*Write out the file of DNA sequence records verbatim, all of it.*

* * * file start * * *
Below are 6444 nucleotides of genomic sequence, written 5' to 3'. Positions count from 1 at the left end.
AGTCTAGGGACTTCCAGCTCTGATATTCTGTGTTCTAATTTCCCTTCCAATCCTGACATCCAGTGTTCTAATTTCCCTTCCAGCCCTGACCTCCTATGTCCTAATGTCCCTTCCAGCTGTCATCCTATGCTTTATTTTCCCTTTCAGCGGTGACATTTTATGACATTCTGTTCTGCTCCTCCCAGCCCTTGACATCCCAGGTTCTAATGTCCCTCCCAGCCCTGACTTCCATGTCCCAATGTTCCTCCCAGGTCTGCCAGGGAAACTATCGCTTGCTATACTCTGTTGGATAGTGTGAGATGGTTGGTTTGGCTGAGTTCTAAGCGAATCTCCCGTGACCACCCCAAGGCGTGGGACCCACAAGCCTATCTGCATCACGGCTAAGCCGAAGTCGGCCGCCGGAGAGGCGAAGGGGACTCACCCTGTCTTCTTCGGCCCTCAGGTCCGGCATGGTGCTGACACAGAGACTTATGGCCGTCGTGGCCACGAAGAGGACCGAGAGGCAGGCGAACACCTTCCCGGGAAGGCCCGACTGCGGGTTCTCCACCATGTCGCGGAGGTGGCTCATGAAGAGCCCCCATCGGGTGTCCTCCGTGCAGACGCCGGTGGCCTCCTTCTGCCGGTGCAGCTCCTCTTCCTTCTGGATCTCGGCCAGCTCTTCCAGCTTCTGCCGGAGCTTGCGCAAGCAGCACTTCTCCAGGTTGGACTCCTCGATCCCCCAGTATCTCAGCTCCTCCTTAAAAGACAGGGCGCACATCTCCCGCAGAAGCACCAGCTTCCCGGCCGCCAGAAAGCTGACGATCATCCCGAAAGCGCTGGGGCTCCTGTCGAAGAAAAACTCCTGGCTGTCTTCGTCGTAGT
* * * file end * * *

Below are 6444 nucleotides of genomic sequence, written 5' to 3'. Positions count from 1 at the left end.
AGTCTAGGGACTTCCAGCTCTGATATTCTGTGTTCTAATTTCCCTTCCAATCCTGACATCCAGTGTTCTAATTTCCCTTCCAGCCCTGACCTCCTATGTCCTAATGTCCCTTCCAGCTGTCATCCTATGCTTTATTTTCCCTTTCAGCGGTGACATTTTATGACATTCTGTTCTGCTCCTCCCAGCCCTTGACATCCCAGGTTCTAATGTCCCTCCCAGCCCTGACTTCCATGTCCCAATGTTCCTCCCAGGTCTGCCAGGGAAACTATCGCTTGCTATACTCTGTTGGATAGTGTGAGATGGTTGGTTTGGCTGAGTTCTAAGCGAATCTCCCGTGACCACCCCAAGGCGTGGGACCCACAAGCCTATCTGCATCACGGCTAAGCCGAAGTCGGCCGCCGGAGAGGCGAAGGGGACTCACCCTGTCTTCTTCGGCCCTCAGGTCCGGCATGGTGCTGACACAGAGACTTATGGCCGTCGTGGCCACGAAGAGGACCGAGAGGCAGGCGAACACCTTCCCGGGAAGGCCCGACTGCGGGTTCTCCACCATGTCGCGGAGGTGGCTCATGAAGAGCCCCCATCGGGTGTCCTCCGTGCAGACGCCGGTGGCCTCCTTCTGCCGGTGCAGCTCCTCTTCCTTCTGGATCTCGGCCAGCTCTTCCAGCTTCTGCCGGAGCTTGCGCAAGCAGCACTTCTCCAGGTTGGACTCCTCGATCCCCCAGTATCTCAGCTCCTCCTTAAAAGACAGGGCGCACATCTCCCGCAGAAGCACCAGCTTCCCGGCCGCCAGAAAGCTGACGATCATCCCGAAAGCGCTGGGGCTCCTGTCGAAGAAAAACTCCTGGCTGTCTTCGTCGTAGT